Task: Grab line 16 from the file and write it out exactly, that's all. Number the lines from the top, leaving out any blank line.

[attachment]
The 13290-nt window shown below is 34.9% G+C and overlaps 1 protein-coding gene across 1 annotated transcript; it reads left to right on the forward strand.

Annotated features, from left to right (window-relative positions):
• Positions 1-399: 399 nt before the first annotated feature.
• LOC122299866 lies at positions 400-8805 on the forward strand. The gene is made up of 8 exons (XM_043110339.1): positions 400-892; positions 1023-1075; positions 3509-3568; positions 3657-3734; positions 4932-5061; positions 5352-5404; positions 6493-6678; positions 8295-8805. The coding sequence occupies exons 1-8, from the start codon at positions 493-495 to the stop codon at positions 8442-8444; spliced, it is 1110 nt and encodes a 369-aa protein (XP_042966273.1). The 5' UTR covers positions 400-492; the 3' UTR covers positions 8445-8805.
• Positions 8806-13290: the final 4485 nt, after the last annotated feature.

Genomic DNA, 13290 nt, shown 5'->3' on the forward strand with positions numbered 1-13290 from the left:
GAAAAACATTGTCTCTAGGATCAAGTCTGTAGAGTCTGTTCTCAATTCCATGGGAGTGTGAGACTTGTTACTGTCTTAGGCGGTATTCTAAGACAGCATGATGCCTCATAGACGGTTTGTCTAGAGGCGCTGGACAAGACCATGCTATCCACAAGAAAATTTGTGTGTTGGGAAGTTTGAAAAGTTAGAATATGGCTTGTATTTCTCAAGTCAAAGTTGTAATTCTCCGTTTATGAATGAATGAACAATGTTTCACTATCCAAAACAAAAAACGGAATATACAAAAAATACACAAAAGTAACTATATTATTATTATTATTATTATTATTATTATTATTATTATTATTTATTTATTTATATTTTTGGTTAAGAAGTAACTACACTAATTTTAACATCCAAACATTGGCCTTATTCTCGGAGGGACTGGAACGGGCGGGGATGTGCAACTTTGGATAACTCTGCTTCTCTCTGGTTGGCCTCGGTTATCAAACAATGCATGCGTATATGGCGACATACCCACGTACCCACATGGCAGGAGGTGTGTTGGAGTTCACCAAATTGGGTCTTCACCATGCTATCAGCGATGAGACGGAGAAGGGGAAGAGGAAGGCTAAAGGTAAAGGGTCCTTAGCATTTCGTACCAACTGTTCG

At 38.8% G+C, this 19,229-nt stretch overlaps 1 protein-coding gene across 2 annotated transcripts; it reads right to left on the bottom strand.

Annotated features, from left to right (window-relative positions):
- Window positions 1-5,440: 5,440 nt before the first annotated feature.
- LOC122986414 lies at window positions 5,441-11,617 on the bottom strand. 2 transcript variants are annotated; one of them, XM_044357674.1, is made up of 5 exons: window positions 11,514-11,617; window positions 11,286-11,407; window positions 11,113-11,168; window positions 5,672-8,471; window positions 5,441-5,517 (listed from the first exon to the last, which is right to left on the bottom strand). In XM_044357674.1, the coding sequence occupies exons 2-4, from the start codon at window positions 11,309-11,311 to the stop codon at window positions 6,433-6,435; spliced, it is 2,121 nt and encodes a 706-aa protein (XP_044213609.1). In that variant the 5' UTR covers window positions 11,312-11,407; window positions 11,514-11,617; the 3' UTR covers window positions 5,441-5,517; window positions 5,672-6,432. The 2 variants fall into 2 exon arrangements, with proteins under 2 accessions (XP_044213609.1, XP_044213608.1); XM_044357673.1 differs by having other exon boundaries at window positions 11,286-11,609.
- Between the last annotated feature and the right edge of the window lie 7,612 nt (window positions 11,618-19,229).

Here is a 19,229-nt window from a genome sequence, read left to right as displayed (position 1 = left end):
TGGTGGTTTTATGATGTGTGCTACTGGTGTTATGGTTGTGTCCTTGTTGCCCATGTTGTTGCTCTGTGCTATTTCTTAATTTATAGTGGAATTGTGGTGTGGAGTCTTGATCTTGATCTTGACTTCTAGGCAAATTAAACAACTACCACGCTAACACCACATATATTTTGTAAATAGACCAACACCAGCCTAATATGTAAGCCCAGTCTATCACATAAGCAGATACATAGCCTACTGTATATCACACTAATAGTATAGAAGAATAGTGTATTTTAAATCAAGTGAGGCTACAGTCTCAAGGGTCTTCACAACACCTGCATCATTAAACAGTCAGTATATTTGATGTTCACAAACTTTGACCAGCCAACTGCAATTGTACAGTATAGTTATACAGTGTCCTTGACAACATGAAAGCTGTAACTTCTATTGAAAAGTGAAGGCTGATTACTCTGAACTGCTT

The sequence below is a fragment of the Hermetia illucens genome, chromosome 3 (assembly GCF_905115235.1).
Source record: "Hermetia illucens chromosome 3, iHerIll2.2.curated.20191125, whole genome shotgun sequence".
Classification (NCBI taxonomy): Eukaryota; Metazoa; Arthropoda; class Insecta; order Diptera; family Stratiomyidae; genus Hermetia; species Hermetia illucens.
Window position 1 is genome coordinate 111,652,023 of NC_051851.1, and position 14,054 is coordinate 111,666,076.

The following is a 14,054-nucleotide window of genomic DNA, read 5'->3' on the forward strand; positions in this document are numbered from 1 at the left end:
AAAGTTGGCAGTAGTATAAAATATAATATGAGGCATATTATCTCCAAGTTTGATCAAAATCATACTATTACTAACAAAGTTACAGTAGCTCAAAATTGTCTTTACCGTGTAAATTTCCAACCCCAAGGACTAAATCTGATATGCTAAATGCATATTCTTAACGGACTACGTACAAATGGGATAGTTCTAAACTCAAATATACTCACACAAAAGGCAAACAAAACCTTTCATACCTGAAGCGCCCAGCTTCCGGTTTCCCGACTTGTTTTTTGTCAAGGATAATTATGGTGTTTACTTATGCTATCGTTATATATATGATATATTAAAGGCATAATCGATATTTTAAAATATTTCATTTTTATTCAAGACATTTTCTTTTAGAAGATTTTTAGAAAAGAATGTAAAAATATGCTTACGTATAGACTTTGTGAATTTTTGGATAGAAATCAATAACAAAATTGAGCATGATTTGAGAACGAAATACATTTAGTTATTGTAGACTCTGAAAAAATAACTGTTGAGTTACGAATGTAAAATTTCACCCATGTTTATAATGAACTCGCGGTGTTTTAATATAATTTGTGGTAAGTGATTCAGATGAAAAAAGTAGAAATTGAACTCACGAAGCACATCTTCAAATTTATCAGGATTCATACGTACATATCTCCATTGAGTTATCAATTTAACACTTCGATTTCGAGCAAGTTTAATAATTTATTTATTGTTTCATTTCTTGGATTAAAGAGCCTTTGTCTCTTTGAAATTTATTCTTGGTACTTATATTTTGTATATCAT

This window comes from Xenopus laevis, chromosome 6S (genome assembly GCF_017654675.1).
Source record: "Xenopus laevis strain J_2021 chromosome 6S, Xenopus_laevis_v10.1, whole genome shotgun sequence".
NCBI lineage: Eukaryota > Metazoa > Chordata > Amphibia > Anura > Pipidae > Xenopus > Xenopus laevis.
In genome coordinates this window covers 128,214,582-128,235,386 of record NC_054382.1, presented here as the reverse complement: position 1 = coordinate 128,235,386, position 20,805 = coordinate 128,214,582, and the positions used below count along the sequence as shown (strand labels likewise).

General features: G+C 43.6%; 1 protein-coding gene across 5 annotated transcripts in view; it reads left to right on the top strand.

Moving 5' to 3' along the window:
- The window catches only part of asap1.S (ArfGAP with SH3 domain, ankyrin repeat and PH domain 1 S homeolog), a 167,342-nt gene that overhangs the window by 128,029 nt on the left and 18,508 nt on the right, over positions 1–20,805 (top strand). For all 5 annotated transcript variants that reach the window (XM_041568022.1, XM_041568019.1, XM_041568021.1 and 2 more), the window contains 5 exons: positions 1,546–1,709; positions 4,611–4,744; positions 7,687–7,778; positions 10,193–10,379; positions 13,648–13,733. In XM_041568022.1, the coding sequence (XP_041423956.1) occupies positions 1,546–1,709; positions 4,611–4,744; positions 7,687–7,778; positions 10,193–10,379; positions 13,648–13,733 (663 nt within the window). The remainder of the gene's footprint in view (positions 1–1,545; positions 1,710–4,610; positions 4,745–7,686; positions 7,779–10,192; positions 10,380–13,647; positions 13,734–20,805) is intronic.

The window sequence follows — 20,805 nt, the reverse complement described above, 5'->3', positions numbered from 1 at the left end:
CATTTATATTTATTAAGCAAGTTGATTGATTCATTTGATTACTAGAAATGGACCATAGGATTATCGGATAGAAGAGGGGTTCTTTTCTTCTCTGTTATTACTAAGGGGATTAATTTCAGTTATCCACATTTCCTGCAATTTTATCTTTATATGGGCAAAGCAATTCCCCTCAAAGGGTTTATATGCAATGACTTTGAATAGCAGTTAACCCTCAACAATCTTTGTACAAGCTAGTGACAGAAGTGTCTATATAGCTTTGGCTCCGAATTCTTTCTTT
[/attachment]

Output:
Source record: "Hermetia illucens chromosome 3, iHerIll2.2.curated.20191125, whole genome shotgun sequence".